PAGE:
True story: I remember working as an assistant stage manager on a show in university, and overhearing the following statement from one of the actresses:
“I don’t know why anyone would want to be an ASM.
They do all the hard work and we get all the glory.”
I kind of wanted to hit that girl.
Crew jobs are often incredibly thankless jobs, and it’s true: if a show is running smoothly, their hard work won’t really be noticed. It’s when something goes wrong that people take notice: “Oh, that light went off at the wrong time” or “Why was the band so loud?” or “There’s a set piece still onstage that shouldn’t be there.”
When you think about it, actors are only a very small part of the final project. Without the techies, the designers, the builders/creators, the stagehands and the front of house crew, there really wouldn’t be a show! (Unless you’re doing a one-person show naked in a public park… but that’s a different kind of show, isn’t it?)
So actors, please be kind to the crew. Help them out. Bring them food, then get out of their way. Remember that their jobs are just as difficult (if not more so) than yours and without them, there would be no show. Heed this advice from my crew theatre pals:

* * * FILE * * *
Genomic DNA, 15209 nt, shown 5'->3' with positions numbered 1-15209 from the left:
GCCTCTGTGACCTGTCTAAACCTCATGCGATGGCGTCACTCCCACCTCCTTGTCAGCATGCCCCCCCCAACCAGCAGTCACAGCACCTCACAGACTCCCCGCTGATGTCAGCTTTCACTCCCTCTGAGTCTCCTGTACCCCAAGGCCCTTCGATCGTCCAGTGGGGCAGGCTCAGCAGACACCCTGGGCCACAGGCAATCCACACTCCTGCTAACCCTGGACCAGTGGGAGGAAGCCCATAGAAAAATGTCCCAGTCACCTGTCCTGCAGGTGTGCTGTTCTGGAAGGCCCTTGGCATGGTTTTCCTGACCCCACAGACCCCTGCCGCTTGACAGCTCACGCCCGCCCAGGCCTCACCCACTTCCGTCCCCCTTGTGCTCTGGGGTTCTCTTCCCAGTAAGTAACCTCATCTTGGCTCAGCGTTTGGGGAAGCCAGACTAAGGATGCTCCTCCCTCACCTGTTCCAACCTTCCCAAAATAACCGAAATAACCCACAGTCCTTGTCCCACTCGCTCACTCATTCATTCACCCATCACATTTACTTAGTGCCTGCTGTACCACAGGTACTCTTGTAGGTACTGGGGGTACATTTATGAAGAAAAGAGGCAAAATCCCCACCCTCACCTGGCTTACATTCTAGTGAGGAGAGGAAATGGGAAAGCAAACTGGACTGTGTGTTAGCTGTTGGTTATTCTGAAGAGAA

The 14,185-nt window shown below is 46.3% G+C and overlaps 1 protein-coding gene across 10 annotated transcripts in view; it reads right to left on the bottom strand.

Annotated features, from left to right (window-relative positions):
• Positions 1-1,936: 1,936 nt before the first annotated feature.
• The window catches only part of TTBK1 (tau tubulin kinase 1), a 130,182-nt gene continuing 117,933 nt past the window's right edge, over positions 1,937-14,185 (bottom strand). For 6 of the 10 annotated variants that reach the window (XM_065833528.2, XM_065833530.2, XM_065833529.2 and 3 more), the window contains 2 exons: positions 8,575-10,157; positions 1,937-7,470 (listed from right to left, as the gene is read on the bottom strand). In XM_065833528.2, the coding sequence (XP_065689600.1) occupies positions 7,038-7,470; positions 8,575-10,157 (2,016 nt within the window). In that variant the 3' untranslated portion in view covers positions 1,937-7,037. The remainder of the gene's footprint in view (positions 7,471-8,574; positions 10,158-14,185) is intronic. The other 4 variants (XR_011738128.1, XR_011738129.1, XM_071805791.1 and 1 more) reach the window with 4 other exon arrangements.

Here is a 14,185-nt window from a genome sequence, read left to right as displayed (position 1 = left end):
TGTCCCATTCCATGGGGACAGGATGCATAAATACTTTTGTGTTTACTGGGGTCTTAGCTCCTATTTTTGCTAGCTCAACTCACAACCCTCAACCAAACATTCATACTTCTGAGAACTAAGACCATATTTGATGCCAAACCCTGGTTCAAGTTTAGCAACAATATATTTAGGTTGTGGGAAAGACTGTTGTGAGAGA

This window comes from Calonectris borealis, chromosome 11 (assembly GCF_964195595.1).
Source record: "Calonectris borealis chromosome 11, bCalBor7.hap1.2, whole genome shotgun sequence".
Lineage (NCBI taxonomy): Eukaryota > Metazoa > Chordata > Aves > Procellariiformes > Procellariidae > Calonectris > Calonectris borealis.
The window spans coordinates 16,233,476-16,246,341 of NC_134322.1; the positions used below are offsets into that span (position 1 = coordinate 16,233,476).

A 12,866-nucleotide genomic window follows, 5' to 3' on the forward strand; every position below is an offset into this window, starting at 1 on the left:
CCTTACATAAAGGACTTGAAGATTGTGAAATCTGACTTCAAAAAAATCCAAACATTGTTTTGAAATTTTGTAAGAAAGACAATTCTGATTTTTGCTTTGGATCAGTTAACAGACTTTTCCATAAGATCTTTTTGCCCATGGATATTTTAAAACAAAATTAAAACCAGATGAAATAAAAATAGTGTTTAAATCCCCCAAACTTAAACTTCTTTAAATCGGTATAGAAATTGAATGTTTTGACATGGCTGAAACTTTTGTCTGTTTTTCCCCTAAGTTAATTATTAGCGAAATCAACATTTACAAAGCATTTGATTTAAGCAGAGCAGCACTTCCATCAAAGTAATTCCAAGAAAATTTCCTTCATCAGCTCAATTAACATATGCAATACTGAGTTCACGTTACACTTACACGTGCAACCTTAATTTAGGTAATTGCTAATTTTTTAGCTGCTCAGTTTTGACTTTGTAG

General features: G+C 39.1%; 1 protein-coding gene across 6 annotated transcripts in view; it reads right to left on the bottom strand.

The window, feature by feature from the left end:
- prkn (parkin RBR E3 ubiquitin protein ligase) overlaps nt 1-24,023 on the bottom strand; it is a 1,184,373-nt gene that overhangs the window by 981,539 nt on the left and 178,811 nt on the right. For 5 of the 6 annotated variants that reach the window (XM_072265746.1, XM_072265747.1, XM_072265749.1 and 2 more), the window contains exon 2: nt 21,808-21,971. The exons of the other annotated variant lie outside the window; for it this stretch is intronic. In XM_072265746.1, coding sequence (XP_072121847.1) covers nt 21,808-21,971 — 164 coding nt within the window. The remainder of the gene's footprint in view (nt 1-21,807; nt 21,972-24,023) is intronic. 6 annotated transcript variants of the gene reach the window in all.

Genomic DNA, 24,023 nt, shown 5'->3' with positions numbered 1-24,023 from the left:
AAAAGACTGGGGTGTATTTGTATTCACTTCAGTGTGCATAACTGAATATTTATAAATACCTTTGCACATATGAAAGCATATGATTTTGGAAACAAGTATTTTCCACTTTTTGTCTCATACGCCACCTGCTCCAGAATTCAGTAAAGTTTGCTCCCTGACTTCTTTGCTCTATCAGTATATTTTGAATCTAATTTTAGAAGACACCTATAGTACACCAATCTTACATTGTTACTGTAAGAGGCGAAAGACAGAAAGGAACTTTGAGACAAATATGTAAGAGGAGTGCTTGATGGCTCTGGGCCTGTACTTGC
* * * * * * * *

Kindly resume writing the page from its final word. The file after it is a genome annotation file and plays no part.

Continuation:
- “Talk to your costumer, your stage manager, your crew. Offer to help make their lives easier, if you can.”
- “Sometimes ‘helping’ means getting out of the way and being quiet!”
- “Keep in touch with your stage manager!”
- “Respect the people running the show (i.e. director, stage manager).”
- “Respect the tech crew. They are part of the performance, not your servants. Don’t throw costumes or prop pieces at them. If you need help with something, ask politely.”
- “If a backstage assistant tells you to be quiet, it’s because you’re being noisy. Stop talking please!”
- “Contrary to what you may think, you don’t know how to light, or place a mic, or etc. You’re not helping. Just read the script and do the talkie talkie while looking good. After that shut your damn mouth.”
- “Definitely make friends with the crew and help out as much as you can! Everyone is an important part of the show–not just the people on stage. Stay humble!”
- “If a crew member asks you to do something (for example, not to take off your mic pack yourself), please follow their directions. They are trying to make you look good out there (and trying to keep you from breaking the very expensive equipment you’re working with).”
- “Safety first! Be sure to listen to the crew — they’re not trying to tell you what to do, they’re trying to keep you safe.”
Thanks to Aimee Adler, Ron Dodson, Tia Morin, Britt Mumford, Marcus Reeves, & Marina Sheppard for their contributions!
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